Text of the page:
Since COVID-19, we have all become more skilled at performing scientific testing, but it does depend on a quality sample and a quality test. Believe it or not, the ‘home test’ for foulbrood is quite similar. There exist tests that can be purchased to definitively diagnose either of these diseases – it is possible to get a false negative. That said, they are not readily available nearby…so I ordered one of each from Amazon (fast, free shipping) and then did some more RESEARCH.

There exists a home test for AFB that utilizes diluted milk and some dead larval samples. The directions are not too complicated. This video by Randy Oliver explains what you need by way of a sample, materials and how to read the results.

We performed this test and the results were negative for AFB…a bit of a relief, with the caveat that the chance for human error in sample selection is high. So we do need to confirm these results another way.

Holst milk test: Sample on the right, control with only dilute milk on the left. There is a slight discoloration from adding the larvae, but the solution did NOT become clear which would indicate AFB.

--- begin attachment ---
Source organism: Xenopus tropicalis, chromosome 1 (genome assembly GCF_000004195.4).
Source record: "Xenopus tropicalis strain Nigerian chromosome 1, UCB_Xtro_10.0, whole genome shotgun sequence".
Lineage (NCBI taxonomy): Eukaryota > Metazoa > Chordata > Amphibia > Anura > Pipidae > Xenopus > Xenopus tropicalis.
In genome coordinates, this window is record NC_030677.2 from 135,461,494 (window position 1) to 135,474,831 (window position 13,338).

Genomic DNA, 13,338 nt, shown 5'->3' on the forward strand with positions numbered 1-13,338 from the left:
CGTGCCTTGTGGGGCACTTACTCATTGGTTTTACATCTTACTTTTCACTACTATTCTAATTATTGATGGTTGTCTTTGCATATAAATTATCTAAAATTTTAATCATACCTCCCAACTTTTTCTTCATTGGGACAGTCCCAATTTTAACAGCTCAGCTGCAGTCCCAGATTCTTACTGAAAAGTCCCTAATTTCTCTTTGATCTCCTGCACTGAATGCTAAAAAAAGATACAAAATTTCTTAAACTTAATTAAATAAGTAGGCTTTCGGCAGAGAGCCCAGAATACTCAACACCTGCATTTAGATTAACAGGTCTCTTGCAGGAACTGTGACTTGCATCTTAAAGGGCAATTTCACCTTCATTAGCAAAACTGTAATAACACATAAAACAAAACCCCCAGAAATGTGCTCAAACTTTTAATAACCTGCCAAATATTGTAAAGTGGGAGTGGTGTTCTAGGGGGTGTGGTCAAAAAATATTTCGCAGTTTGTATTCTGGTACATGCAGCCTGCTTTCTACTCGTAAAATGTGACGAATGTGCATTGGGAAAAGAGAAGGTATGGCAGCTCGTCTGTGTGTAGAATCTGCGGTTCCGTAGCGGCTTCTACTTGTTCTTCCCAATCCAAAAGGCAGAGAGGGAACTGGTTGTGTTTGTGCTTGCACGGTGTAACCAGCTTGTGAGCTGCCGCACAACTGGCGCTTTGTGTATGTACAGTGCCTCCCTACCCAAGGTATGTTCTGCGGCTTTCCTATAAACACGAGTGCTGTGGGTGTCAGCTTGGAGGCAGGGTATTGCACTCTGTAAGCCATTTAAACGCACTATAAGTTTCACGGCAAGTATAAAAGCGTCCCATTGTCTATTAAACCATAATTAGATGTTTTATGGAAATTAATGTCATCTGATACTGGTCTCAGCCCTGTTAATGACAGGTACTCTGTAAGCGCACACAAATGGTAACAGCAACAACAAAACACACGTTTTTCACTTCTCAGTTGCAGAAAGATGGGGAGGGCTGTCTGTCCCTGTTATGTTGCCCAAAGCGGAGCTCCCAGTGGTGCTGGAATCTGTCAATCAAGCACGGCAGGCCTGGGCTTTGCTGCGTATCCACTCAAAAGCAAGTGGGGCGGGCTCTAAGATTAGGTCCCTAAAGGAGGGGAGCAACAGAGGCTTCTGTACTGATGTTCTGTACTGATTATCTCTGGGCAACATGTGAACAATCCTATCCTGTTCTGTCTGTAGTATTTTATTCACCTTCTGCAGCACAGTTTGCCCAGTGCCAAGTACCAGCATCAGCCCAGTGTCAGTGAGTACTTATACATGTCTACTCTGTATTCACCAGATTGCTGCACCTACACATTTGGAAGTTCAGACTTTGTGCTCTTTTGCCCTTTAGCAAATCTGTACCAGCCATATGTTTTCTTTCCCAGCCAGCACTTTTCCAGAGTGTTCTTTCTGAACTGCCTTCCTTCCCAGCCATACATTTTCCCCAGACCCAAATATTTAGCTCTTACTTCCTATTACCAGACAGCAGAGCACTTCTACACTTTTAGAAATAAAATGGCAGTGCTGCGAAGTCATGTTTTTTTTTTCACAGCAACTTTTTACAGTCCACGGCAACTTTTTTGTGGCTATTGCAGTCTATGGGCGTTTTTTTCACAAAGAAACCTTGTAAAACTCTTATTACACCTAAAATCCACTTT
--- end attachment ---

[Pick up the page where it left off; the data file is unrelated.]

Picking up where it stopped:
A bad photo (sorry) of a diseased brood removed from a cell.

Disease brood (circled in blue).

So we are confident we have EFB and not AFB because:

  1.  We saw symptoms consistent with the former.  We also didn’t see many characteristic AFB symptoms: we didn’t see roping, didn’t have a smell, didn’t see lots of sunken caps.  Some of the hives (not at Whiting but personal hives) were overcoming the weak hive component.
  2. Dan Keane, our mentor and a trusted hive-mind, agreed and confirmed EFB.
  3. Hoist milk test was negative for AFB.
  4. The rapid tests were positive for EFB and negative for AFB (our smoking gun).

Treatment for the two are different.  If the situation were American Foulbrood, we would have chosen to euthanize the hive.  Because the diagnoses is European Foulbrood, we are choosing some of the following treatment options:

  1.  Simulate a nectar flow.  Although the real nectar flow is on this season, because the hives are weak we are choosing to feed them.  We are feeding in a manner to minimize robbing risk, too.  In the absence of abundant foraging field bees we want to feed our bees!
  2. Be very aware of sanitization from hive-to-hive and beeyard to beeyard.  Disinfecting and switching tools, wearing gloves, being aware of steering wheel in car, etc.